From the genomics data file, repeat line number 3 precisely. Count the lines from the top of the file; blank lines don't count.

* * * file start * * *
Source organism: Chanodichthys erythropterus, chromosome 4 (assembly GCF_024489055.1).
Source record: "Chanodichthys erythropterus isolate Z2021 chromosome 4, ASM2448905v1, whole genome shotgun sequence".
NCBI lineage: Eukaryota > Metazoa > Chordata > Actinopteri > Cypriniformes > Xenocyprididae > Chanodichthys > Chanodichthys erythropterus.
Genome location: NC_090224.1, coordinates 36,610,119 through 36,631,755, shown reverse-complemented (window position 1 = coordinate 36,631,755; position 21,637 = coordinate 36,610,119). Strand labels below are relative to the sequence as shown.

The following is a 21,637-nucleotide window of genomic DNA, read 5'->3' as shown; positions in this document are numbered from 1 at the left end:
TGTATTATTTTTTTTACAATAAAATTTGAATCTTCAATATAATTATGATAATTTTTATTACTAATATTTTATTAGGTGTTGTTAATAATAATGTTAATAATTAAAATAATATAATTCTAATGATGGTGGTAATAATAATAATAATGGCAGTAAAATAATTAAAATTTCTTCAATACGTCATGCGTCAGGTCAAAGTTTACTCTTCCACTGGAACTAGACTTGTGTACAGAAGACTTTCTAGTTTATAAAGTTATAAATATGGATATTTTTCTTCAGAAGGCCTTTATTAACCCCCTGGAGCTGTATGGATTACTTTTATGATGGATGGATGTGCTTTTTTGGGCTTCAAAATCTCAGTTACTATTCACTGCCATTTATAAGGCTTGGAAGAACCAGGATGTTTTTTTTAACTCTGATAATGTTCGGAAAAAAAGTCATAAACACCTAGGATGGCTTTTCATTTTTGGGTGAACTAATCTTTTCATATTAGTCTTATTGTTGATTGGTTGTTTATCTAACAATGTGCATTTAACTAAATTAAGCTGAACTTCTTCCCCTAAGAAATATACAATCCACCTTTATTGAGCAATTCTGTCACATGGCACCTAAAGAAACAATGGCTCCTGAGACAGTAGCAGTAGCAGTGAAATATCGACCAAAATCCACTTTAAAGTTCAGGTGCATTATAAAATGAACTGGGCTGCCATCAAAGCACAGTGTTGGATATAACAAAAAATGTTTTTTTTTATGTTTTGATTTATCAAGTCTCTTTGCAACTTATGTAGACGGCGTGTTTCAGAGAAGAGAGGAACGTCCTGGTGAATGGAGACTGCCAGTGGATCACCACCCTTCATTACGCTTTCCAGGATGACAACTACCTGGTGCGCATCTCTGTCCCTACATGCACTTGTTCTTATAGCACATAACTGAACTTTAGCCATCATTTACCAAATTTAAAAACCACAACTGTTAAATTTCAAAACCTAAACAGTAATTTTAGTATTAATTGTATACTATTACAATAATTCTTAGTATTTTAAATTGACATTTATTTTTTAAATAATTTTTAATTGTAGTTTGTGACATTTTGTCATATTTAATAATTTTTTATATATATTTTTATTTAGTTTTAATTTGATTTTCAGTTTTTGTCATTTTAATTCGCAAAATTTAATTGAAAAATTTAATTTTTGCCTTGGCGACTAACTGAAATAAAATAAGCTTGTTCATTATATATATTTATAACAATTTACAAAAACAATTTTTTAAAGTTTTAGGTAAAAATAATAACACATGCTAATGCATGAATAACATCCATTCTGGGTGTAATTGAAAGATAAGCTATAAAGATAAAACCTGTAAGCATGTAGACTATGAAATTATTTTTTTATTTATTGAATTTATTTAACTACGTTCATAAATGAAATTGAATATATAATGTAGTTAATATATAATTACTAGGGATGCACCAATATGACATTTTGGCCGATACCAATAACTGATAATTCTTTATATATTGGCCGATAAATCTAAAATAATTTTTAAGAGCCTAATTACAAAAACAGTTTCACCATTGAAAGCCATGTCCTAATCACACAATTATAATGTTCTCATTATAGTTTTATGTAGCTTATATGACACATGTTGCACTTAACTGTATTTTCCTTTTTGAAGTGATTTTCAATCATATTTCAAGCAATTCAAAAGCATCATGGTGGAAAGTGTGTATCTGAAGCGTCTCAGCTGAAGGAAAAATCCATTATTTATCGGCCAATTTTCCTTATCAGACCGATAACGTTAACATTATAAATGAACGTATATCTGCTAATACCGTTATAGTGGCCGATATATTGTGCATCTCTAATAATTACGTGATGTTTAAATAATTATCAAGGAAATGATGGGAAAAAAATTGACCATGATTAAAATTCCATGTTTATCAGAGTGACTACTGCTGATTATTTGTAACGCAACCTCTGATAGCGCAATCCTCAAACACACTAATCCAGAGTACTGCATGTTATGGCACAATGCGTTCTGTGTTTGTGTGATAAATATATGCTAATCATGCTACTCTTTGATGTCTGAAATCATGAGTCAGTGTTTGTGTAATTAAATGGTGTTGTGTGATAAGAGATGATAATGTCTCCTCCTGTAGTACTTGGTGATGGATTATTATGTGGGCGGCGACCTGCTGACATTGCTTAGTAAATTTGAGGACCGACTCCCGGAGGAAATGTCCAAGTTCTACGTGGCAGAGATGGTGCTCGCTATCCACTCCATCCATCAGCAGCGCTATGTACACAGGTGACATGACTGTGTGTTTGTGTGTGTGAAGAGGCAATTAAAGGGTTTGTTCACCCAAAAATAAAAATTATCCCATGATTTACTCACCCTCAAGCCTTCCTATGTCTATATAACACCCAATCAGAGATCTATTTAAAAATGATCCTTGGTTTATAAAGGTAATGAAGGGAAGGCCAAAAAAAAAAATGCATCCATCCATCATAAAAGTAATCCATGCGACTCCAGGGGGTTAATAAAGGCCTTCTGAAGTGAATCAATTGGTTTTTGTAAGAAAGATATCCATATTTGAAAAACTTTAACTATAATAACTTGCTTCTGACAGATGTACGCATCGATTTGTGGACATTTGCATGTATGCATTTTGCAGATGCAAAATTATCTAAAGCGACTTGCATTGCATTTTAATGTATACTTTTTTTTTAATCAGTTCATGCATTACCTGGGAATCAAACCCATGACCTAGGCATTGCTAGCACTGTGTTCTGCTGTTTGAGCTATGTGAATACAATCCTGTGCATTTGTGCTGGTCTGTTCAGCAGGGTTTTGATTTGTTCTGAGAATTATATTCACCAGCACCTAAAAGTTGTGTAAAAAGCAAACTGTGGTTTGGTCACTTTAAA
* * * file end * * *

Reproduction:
NCBI lineage: Eukaryota > Metazoa > Chordata > Actinopteri > Cypriniformes > Xenocyprididae > Chanodichthys > Chanodichthys erythropterus.